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The Woodlands: or, A treatise on the preparing of ground for planting, on the planting, on the cultivating, on the pruning, and on the cutting down of Forest Trees and Underwoods...
London: William Cobbett, 1825 [but actually 1828]. First edition. Three-quarters modern red morocco, cloth sides. 9 x 5 1/4 inches (22.5 x 13.5 cm); unpaginated [A]-X^(8) Y^(4), 6 pp. Cobbett nursery catalogue separately printed after Y3. Binding about fine, minor soiling to the title and a small chip to the outer margin. Uncut copy. Safire book-label; Together with A Treatise on Cobbett's Corn, Containing Instructions for Propagating and Cultivating the Plant, and for Harvesting and Preserving the Crop... London: William Cobbett, 1828. First edition. Publisher's boards, rebacked in paper. 7 1/2 x 4 3/4 inches (19 x 11 cm); 12 pp. catalogue, iv pp. preliminaries (printed on paper made from corn stalks), text unpaginated, A^(2) B-N^(12); three plates in text. Boards a bit rubbed, but a sound uncut copy.
Offered with a copy of Cobbett's The English Gardener in boards, rather stained. Two agrarian Cobbett works of American interest. In the first, he promotes the largely American trees that he sold through his nursery business. The locust tree in particular was to be a great success, as it was taken up by the third Earl of Radnor, William Pleydell-Bouverie. The second work is a papermaking incunable as well as an important agricultural desideratum, including as it does some of the first paper made from Indian corn. It was intended to promote corn as an article of diet to alleviate the hunger of the English poor. Though alternatives to rag for papermaking had been explored in the later 18th century, this is the earliest use of corn in papermaking known to us.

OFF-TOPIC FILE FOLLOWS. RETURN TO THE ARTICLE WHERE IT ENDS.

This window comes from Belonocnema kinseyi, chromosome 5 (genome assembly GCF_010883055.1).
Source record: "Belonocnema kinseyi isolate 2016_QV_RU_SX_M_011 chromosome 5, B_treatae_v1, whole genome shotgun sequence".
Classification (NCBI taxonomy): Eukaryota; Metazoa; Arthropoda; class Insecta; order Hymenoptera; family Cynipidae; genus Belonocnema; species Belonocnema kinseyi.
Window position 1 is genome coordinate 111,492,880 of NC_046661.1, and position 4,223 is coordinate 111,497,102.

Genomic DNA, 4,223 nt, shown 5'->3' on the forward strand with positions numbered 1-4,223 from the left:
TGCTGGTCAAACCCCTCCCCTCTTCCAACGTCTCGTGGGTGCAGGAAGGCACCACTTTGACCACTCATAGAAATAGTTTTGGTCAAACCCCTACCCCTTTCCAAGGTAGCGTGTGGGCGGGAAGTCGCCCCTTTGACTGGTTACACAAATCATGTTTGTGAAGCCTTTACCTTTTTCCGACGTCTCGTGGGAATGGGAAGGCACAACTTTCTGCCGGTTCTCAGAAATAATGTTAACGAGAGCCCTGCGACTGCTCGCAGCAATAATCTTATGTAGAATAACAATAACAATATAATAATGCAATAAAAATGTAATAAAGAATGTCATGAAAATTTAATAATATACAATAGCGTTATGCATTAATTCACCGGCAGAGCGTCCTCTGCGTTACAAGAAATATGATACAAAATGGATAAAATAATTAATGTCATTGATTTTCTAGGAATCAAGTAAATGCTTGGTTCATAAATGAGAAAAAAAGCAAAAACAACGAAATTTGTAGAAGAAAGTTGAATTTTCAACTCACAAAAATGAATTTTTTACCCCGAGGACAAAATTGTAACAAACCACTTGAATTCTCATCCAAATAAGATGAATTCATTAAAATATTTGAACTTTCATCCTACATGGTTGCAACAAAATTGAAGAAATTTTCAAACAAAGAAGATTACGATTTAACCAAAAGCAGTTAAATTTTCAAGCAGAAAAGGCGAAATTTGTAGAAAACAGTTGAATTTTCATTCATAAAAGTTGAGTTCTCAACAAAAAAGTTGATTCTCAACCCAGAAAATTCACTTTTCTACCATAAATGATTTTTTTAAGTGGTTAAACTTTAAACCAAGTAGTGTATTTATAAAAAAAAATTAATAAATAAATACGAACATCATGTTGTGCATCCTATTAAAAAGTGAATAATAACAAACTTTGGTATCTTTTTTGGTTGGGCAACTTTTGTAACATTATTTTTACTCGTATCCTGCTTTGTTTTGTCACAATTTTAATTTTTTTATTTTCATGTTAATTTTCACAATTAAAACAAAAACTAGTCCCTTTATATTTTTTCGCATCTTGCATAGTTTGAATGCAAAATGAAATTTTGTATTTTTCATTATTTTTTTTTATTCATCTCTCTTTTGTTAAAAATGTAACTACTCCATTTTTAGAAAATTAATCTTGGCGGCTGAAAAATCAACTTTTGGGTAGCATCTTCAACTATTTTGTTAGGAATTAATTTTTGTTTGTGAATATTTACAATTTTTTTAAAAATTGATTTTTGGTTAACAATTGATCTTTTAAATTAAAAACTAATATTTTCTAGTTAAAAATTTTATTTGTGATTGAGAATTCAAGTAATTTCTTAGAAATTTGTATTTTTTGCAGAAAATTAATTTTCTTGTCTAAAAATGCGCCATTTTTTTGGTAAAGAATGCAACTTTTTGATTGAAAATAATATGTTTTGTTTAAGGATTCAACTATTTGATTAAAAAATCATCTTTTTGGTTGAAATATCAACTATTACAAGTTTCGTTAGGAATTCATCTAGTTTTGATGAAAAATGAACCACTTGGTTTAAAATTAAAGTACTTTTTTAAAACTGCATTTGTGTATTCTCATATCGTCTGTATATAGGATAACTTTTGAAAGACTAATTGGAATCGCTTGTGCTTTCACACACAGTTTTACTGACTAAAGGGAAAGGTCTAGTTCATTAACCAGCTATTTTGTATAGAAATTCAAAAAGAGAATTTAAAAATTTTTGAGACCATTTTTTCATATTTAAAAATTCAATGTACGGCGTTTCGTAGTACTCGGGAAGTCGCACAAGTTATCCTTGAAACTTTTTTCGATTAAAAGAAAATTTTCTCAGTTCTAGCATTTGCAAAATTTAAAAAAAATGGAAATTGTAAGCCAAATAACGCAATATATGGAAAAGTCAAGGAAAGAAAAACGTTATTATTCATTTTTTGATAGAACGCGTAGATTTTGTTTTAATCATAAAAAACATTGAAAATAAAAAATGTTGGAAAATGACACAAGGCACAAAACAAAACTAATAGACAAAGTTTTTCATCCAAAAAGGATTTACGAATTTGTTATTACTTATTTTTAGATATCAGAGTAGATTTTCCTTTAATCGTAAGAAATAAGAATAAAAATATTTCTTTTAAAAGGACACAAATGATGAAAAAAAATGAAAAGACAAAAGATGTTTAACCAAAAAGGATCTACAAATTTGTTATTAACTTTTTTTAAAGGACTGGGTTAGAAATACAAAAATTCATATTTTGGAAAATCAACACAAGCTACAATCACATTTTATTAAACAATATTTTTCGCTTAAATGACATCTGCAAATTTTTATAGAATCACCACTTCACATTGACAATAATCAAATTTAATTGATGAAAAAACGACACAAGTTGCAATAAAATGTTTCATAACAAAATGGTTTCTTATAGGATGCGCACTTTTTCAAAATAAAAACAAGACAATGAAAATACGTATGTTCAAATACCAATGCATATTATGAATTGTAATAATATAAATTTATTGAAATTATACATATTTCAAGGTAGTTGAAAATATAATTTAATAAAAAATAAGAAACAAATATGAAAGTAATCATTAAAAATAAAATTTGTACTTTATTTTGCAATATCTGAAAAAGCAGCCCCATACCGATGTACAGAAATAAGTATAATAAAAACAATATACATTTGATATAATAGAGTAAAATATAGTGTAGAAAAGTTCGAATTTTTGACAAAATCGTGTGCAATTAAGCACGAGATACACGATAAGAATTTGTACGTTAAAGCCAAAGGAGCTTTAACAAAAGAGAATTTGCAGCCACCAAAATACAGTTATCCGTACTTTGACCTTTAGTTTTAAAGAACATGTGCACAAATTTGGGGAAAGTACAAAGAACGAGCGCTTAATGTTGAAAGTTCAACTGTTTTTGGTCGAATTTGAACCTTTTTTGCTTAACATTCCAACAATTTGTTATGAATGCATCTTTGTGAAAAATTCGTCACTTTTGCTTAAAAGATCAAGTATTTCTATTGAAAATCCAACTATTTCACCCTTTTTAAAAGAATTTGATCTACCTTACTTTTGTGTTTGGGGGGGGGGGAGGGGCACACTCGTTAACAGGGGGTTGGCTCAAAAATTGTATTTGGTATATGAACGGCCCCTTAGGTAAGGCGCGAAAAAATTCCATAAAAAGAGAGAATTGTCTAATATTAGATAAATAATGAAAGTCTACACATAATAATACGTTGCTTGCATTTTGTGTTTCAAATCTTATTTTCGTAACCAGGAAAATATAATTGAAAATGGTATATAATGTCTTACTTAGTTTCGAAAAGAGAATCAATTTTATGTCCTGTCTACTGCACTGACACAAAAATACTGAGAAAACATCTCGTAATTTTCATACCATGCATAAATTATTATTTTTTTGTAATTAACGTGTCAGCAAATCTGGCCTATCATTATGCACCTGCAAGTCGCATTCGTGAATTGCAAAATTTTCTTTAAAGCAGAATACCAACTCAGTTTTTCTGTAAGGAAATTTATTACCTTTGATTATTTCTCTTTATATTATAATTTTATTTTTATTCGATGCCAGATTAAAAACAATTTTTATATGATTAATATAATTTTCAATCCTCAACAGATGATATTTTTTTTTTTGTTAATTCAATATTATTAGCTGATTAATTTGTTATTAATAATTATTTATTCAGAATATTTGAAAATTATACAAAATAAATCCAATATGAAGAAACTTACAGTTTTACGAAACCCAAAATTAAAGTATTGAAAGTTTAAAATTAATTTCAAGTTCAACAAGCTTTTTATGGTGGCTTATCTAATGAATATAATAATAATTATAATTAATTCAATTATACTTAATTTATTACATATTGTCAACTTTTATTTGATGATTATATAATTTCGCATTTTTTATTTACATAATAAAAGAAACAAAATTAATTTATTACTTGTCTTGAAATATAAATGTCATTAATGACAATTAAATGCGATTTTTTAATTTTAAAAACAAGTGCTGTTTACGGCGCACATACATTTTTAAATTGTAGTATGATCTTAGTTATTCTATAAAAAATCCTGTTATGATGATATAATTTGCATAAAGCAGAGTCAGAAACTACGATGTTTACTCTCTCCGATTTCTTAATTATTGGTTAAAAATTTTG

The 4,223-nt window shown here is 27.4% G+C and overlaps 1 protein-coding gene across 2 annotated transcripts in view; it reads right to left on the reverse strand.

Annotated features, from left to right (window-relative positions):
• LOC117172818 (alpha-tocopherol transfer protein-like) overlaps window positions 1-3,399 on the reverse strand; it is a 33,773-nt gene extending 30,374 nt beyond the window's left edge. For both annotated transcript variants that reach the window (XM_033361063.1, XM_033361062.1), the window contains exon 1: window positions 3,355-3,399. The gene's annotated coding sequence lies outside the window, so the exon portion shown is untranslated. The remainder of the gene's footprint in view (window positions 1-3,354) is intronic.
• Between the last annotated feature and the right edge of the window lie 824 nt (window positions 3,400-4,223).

C From the Collection of the late William Safire

Sold for $693
Estimate $300-500

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